Wednesday, January 30, 2013

Blog #2

After reflecting on the pieces of literature such as Nathaniel Hawthorne’s “The Birthmark”, Charlotte Perkins Gilman’s “The Yellow Wallpaper”, and William Wordsworth’s “I Wandered Lonely as a Cloud”, I recognized how these certain works made a connection to the Zen meditation session I attended this Tuesday with Dr. Davis.  These pieces of literature made a connection with my Zen meditation session in the sense that poetry and meditation both require close attention and both attempt to make peaceful connections in themselves, based on one’s own interpretation.  While in meditation it is easy to find a peaceful connection with your mind and yourself, poets also strive to make these peaceful connections apparent through their overlying themes and through their diction, or word choice, within their pieces of work.  The act of meditation necessitates a person to focus on their inner feelings and self-being, while reading these pieces of literature focused on the emotions of the speaker. 
To say the least, our meditation assembly aims to focus on no path, except yourself, and a feeling of emptiness, while still making peaceful connections in one’s own life.  On the other side of the spectrum, poetry wants to direct its reader on a certain path of focus, which was accomplished by the mentioned works.
In Nathaniel Hawthorne’s “The Birthmark”, the reader understands that the man Aylmer becomes gradually disgusted with the birthmark on his wife’s cheek, whose name is Georgiana.  An example in this short story where you witness peaceful and thoughtful connections being made in regard to Georgiana is when her old lovers describe how the birthmark on her face came to be.  Her lovers suppose that when Georgiana was born, a fairy came and laid its hand on her cheek, leaving the impression on her face that had a mysterious power that would take the hearts of all men.  The story continues to say that “the impression wrought by this fairy sign manual varied exceedingly, according to the difference of temperament in the beholders” (Hawthorne 467).  The meaning behind mentioning this though was that not all of Georgiana’s lovers would feel the same way about this “impression”, and that some would actually find it repulsive, based on the eyes of the beholder.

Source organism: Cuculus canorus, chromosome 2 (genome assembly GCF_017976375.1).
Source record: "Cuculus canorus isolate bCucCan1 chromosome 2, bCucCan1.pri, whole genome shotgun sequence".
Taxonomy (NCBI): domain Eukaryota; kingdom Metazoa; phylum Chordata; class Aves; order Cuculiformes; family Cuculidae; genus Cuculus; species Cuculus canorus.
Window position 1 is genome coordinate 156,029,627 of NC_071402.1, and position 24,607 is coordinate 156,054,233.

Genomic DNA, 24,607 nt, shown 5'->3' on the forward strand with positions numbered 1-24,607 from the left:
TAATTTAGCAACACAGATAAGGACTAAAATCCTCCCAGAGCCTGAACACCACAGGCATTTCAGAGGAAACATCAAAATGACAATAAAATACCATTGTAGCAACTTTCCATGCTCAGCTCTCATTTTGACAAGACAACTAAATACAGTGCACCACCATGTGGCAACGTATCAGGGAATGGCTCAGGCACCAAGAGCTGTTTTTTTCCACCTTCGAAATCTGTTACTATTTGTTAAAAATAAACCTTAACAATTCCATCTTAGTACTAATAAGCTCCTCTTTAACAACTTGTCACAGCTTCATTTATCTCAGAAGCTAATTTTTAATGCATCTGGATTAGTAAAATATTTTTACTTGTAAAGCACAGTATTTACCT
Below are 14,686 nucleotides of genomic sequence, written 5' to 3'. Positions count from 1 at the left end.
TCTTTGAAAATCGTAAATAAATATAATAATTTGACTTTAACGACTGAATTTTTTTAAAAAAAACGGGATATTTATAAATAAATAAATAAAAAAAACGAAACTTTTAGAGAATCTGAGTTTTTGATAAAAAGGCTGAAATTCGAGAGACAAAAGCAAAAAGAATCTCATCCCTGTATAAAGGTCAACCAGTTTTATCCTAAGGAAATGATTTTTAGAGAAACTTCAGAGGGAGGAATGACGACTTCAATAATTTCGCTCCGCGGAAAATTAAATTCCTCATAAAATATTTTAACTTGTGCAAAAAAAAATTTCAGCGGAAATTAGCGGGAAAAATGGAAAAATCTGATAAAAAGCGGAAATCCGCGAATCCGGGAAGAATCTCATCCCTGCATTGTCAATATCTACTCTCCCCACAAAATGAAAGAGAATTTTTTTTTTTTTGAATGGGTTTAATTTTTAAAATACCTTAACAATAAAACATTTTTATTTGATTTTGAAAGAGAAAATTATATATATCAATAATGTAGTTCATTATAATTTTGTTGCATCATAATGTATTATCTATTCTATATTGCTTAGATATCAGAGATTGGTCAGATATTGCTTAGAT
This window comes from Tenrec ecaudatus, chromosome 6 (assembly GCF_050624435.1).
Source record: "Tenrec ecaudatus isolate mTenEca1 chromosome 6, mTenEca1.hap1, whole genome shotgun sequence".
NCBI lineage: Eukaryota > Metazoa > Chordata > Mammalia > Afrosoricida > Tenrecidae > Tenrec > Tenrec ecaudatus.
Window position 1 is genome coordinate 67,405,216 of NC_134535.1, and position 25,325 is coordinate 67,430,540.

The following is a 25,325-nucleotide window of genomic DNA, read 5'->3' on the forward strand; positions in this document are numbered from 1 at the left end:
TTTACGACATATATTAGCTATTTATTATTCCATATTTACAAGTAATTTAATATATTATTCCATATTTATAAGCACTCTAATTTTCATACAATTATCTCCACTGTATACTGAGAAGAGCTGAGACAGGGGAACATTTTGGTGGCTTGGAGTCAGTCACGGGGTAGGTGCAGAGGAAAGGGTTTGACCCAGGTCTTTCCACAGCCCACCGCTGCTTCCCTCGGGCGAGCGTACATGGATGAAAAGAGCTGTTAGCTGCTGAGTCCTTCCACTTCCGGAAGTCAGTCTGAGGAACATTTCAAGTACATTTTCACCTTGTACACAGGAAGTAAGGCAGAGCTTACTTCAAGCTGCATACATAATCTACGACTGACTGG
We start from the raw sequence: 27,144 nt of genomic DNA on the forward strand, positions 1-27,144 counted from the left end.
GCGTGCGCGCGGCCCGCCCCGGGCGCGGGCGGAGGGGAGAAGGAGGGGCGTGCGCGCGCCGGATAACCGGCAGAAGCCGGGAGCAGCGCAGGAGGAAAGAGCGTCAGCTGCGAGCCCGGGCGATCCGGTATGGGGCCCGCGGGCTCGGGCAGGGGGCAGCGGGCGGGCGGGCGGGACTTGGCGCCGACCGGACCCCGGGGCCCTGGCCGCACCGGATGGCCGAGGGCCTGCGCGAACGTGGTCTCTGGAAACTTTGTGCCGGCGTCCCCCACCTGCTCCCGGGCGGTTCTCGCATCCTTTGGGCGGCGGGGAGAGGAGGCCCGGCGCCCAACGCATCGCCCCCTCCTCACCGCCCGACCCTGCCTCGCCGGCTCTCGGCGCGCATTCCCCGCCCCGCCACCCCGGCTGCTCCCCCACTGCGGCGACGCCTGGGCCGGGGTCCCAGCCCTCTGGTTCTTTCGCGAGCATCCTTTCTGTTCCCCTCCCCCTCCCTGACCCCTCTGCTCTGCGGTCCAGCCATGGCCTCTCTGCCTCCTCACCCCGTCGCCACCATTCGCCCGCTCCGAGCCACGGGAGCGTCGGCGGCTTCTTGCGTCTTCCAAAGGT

Another example in Charlotte Perkins Gilman’s “The Yellow Wallpaper”, the reader is introduced to a woman, who is also the narrator in this case, who suffers from a nervous depression.  The narrator is advised not to engage in any physical activities, especially writing, which happens to be one of her favorite hobbies.  When commenting on her journalism, she remarks, “I would not say it to a living soul, of course, but this is dead paper and a great relief to my mind” (Gilman 388).  This statement clearly exclaims the narrator’s feelings towards writing and is used as her personal stress reliever, even at the cost of her own well being.  Though she refers to her journal as “dead paper”, she is able to convey peaceful connections about her life and express the problems that she faces.  Meditation does this in a similar sense for me because when I meditate, I try to block out the anxiety and problems I encountered in the day, and replace them with serene thoughts. 
A final example where these peaceful connections are observed is within William Wordsworth’s “I Wandered Lonely as a Cloud”.  Wordsworth entertains and satisfies his thoughts through the scenery that nature has to offer.  Wordsworth appeases nature by commenting that a poet could not be happier in the company of such beauty.  He says, “I gazed – and gazed – but little thought / What wealth the show to me had brought” (Wordsworth 635).  Here, Wordsworth is so caught up in speculating nature that no thoughts are coming to mind, he is staring in utmost admiration.  This is Wordsworth’s way of making the peaceful connections in his life, as he states that dancing with the daffodils fills his heart with a pleasure that is “the bliss of solitude”.  

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